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(47:00, ‘Persona Grata’)
TRACK LIST: 1. Ace 7:03 2. Edge of Insanity 12:18 3. Istanbul 2:54 4. Orient Express 9:31 5. Venice 1:04 6. I Am You 14:10 LINEUP: Martin Stavrovsky – vocals; guitars Adam Kuruc – keyboards Martin Huba – guitars Timo Stries – bass Jan Steno – drums
Prolusion. The Slovakian band PERSONA GRATA can trace their history back to 1999, and has been around for a good number of years without releasing any material officially. "Reaching Places High Above" is their first official full length production, and was self released in 2013.
Analysis. While this long lasting band took their good time to release their first album, the contents on this disc have been around for a good few years. Apart from two short atmospheric creations this is, in fact, the very same songs that appeared on a demo the band released back in 2006, which was also called "Reaching Places High Above". I do suspect that the material has been developed in the years that have gone by since then though, so that this is a new album also for the band as such. Be that as it may be, these are still songs that have been in development for some time. Persona Grata cites bands such as Dream Theater, Yes and Muse as some of their major sources of inspiration. An odd mix perhaps, but so is the music of this band. I'll also reveal straight away that fans of the stated bands will most likely be disappointed if they want to track down material here with a distinct likeness to these sources of inspiration, apart from those who enjoy Muse that is. And while I can't readily think of other bands to point the finger towards, there aren't that many parts of this production that bring Yes or Dream Theater to mind. This is a band that knows how to write and perform structurally challenging music, compositions that contain multiple shifts in pace, intensity and style, featuring quirky arrangements and unexpected developments aplenty. Mainly alternating between mellow and more intense modes of delivery, pastoral oriented passages paired up with dramatic, compact and harder edged progressive rock are a recurring feature here. As are a number of parts meeting somewhere along the way between those two extremes. The piano has a fairly central role in the proceedings too, no matter how intense or not the composition is, and the band does seek out some progressive metal oriented pastures along the way too. I'd select Jethro Tull over Yes as far as vintage progressive rock goes on the influence scale personally, and then on a detail level as far as musical impact goes. Contemporary progressive rock of the Muse variety are easier tracked throughout, although usually mixed with one or the other of the aforementioned styles and not always in a halfway point mix either. This is a clever and technically skilled band, and at their most intricate bands like Gentle Giant and King Crimson came to mind due to this level of sophistication and the numerous quirky details. A track like Orient Express, as well as the atmospheric lead in Istanbul, has been flavored with Middle Eastern inspired scales and notes, resulting in an intriguing exotic atmosphere on these two compositions, and as far as final tune I Am You goes, this epic length excursion opens up in a manner that should please quite a few Muse fans straight away I suspect, but later on also with room for some dramatic symphonic oriented moments and more intense metal-oriented escapades. There's a lot going on here from the get go, and an initial phase of getting accustomed to this album is probably needed. The high degree of changes and developments throughout does make this production an intriguing one once you get it under your skin, and there's plenty to enjoy even after the initial novelty interest in all the changes and developments that are so much of a characteristic detail of this production wears off.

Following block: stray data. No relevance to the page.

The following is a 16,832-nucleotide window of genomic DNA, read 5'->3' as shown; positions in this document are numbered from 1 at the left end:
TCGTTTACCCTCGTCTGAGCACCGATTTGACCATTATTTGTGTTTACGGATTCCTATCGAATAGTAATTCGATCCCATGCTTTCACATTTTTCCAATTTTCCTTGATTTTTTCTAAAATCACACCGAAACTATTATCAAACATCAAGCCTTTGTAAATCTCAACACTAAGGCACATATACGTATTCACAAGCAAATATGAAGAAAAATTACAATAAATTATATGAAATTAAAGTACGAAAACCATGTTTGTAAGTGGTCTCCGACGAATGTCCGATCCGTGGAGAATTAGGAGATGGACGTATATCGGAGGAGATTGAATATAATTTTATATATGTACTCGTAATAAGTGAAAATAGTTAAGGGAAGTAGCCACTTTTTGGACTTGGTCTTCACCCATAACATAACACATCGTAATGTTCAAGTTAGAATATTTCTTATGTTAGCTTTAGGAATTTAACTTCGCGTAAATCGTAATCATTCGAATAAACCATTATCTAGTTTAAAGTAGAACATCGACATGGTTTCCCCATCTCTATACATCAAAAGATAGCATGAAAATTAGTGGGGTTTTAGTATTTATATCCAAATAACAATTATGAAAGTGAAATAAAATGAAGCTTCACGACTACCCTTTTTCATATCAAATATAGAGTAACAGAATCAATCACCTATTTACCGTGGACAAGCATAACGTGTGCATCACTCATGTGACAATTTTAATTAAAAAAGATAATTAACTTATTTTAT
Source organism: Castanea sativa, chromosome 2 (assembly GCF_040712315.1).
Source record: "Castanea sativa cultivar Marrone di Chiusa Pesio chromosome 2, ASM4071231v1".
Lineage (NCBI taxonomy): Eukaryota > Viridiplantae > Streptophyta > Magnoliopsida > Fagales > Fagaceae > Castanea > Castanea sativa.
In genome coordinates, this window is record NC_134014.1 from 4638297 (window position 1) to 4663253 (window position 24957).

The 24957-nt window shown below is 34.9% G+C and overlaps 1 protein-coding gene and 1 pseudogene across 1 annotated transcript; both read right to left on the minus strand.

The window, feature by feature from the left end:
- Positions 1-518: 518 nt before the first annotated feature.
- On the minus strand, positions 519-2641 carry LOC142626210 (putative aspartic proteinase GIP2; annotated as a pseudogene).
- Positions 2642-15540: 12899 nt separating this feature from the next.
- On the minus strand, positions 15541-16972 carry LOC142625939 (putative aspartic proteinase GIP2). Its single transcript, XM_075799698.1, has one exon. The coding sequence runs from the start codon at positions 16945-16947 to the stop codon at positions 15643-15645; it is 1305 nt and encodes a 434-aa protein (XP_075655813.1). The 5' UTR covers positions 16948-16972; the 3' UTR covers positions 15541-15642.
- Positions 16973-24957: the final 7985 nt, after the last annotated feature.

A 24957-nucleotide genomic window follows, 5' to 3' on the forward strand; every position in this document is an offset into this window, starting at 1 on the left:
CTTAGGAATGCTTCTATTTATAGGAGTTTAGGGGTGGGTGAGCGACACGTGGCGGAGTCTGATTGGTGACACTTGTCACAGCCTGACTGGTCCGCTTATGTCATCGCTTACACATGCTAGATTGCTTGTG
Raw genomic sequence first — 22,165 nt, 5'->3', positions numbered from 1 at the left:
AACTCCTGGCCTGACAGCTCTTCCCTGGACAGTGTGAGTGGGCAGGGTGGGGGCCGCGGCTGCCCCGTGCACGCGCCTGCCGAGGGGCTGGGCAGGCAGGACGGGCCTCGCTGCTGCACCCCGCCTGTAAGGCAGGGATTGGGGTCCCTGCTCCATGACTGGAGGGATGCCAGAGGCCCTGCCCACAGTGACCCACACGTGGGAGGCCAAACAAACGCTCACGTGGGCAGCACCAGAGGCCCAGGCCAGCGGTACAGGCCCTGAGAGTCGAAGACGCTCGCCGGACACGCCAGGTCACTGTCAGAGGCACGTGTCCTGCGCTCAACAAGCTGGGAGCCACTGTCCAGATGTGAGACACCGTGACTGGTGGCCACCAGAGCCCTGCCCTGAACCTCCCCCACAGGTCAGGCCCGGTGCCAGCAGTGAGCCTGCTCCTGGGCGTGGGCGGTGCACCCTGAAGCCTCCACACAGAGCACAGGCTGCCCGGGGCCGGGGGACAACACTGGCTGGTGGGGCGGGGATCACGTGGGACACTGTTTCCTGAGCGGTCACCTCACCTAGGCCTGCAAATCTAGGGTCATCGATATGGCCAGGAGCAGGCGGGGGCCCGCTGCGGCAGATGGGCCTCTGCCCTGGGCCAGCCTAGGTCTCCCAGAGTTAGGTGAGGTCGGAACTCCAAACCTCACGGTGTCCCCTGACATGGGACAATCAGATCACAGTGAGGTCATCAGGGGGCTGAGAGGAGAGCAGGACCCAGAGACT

Conclusion. Fairly intricate and quirky music, at least from a structural point of view, defines Persona Grata's debut album "Reaching Places High Above". In terms of style the band tends to navigate between vintage inspired progressive rock and progressive metal, exploring both of these expressions as well as combining them, but with a stylistic identity arguably closest to the UK band Muse and their brand of alternative rock-oriented progressive rock. And I suspect those with a soft spot for this latter band are a likely key audience for this production.
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